Our 4-year-old son is a minefield of destructive and inappropriate behavior. He throws things, picks paint off the walls and pounds toys and other things on the ground. When he gets mad at us, he pees on the floor, yells at us, eats the cat food and steals treats when he thinks we aren't looking. Due to a physical disability, I have a hard time getting up and down and moving around quick enough to keep up with him during these situations, and he knows it. How can we get him more under control?
At 4, many children become more of a handful, even if their behaviors up to that time have been, for the most part, manageable. They test everything to see what they can get away with, where the boundaries are and how far they can push them. Here are a few suggestions that may help get your son headed in the right behavioral direction:
- Give him structure. Sometimes, increased structure, such as what’s provided in a preschool setting, can help a child get his behavior under control. If you’re not sure where to start when looking for a preschool, contact the school he will be attending for kindergarten and ask if someone can recommend a preschool that can provide the structure he needs in order to prepare for kindergarten. Then work with your son on skills and behaviors he will need when he gets to preschool. The first and most important one is controlling his bodily functions.
- Take him to the doctor. Some of your son’s behaviors, such as peeing on the floor and eating cat food, fall outside normal misbehaviors. You may want to schedule an appointment with his pediatrician to make sure there are no medical causes for these behaviors. Let the doctor know what you are observing and ask for suggestions. On a practical level, after you feed the cat, put its food away so your son can’t reach it.
- Put dangerous items up high. Move breakable, heavy and glass items out of his reach so that he can’t hurt himself or damage them when he is angry.
- Reserve treats for rewards. Use treats to reward his good behavior. Or, consider not having them in the house at all. If you do that, you can give him a coupon for good behavior that he can use to “buy” a treat when you go to the store.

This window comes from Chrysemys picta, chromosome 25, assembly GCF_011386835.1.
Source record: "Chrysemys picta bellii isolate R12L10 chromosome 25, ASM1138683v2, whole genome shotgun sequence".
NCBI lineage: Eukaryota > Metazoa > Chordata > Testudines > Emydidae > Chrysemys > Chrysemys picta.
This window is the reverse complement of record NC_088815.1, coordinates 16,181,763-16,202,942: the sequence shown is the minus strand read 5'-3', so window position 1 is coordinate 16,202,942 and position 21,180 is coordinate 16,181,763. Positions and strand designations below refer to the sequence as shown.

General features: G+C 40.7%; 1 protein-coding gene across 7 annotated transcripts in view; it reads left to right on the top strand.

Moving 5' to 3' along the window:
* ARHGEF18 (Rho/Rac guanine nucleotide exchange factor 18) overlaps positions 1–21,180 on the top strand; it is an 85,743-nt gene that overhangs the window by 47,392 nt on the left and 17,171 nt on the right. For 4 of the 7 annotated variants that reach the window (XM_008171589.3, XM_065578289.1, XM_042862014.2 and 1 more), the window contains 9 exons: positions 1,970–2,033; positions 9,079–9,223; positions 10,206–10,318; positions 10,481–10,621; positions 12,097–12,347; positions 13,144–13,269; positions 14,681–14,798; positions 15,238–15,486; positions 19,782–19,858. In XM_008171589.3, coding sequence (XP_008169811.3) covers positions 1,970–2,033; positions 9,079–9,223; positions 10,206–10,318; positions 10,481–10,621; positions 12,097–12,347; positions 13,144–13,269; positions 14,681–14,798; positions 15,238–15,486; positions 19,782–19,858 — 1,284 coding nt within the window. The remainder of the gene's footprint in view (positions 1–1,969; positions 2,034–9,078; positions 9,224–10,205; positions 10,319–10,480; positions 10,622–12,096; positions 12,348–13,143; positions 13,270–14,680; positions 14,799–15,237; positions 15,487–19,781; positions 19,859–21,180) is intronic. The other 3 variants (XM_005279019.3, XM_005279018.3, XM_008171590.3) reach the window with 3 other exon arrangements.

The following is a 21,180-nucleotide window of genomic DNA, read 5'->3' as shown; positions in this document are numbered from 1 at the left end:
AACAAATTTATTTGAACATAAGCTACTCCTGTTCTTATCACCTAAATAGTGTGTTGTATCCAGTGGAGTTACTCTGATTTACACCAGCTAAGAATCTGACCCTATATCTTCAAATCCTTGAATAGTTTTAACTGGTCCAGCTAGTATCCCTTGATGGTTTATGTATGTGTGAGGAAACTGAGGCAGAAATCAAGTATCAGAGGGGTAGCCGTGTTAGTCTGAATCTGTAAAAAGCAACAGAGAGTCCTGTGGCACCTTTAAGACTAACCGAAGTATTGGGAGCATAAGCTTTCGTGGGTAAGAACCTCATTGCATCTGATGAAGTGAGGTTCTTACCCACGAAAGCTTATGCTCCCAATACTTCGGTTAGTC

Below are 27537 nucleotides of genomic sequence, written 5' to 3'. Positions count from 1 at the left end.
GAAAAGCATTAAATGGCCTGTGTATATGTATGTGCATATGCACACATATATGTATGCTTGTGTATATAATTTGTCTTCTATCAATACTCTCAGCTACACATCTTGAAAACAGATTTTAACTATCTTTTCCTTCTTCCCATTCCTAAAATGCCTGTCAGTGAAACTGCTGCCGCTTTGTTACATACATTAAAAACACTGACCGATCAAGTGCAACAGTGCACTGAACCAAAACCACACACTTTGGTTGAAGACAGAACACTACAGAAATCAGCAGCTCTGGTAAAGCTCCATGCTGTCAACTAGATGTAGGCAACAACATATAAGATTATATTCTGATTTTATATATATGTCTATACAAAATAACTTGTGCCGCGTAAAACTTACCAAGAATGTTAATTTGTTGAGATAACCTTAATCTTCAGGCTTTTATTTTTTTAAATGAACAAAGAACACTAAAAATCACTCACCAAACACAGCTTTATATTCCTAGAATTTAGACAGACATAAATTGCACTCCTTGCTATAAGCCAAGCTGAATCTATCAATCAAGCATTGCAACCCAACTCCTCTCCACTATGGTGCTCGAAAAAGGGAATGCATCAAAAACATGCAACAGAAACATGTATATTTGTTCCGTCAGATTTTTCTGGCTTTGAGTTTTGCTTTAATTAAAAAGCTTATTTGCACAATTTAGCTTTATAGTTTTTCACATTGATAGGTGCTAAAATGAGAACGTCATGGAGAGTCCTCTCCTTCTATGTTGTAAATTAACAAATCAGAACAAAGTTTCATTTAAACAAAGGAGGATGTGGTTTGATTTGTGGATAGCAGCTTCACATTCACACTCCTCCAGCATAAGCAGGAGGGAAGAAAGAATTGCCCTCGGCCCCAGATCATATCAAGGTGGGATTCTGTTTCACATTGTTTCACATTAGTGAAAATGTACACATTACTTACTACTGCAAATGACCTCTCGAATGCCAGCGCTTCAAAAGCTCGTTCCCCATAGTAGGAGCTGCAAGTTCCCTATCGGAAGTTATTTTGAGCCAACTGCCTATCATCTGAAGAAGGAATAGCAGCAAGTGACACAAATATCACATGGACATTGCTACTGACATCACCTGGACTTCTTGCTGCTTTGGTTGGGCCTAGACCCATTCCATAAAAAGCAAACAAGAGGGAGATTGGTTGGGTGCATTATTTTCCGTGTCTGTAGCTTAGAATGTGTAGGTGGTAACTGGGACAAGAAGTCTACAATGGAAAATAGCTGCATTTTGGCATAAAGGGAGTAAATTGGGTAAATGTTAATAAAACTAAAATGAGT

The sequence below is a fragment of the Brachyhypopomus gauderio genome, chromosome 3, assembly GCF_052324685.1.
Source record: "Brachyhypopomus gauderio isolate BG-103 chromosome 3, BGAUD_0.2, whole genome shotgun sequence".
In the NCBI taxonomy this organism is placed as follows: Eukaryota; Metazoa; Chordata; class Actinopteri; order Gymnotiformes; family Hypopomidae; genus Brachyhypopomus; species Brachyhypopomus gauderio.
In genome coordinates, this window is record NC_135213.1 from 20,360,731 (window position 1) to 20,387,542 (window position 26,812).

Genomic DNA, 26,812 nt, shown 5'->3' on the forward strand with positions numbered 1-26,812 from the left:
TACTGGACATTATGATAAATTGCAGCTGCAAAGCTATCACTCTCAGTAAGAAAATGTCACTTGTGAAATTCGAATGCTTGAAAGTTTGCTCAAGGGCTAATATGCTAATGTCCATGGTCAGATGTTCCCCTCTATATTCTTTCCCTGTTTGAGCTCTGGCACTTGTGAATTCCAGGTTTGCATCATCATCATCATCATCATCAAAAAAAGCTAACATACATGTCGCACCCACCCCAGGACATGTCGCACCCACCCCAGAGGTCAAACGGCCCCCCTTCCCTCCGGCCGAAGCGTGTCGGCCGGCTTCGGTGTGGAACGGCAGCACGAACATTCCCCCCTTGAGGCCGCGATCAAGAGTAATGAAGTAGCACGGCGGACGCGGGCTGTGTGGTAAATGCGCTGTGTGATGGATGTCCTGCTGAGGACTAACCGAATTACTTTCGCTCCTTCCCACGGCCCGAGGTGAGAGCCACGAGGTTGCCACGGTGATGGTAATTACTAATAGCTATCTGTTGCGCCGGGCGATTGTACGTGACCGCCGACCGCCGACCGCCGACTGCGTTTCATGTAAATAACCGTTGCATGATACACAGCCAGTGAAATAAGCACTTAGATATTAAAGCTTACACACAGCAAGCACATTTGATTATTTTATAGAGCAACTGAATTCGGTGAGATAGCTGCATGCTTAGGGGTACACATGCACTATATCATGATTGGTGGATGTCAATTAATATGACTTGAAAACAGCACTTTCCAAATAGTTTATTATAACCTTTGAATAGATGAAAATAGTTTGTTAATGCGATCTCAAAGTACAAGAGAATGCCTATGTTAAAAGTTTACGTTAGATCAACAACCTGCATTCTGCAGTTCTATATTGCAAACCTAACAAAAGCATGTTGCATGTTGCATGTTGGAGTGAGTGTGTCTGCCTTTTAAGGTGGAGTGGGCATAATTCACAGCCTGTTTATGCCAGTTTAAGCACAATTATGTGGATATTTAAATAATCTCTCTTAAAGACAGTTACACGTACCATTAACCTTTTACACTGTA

Be consistent and firm, yet loving with your son. With a little structure and a lot of patience, you can help him turn his behavior around and learn how to express his emotions in a more positive, peaceful and healthy way.
I am a single father, and I have been raising my 10-year-old son for most of his life. He has learning disabilities and speech disorders. He also has ADHD as well as a gene deficiency. I feel, however, that we have addressed these issues pretty successfully. One thing that does bother me is the fact that he likes to sleep in my bed with me. He has his own bed and he sleeps there occasionally, but when he asks to sleep with me I allow it. Am I doing him a disservice as others have suggested?
You say that the current sleeping arrangement “bothers” you. Any behavior that your son does that “bothers” you needs to be addressed and substituted with an alternate, more socially acceptable behavior. After all, it is just a behavior. By using some of the same techniques that you have found effective with him, gradually teach him that there are benefits to him sleeping in his own bed.
First, identify why he comes to your bed. Is he scared or does he feel lonesome? Prepare a plan that will help him feel more comfortable and secure in his own bed. Follow that plan every single night. It may include reading a bedtime story or saying prayers, but it needs to be done in his bed – not yours. Make sure there is a night light in his room. Turn on relaxing music. Prepare a chart that records how many nights he goes to sleep in his own bed, and perhaps another that records the number of nights he remains in his bed all night.
Together, set a goal and reward him when he attains this goal. You are forming and shaping new behaviors and habits. Be patient. This takes time. It took 10 years to learn the old habit. New habits cannot be established in just a few days.
We parents do what we feel is best for our children. Others can be so judgmental. It is doubtful that there will be long-term effects of this behavior. But it is our goal as parents to develop independence in our children as they get older. Your new plan will do just that.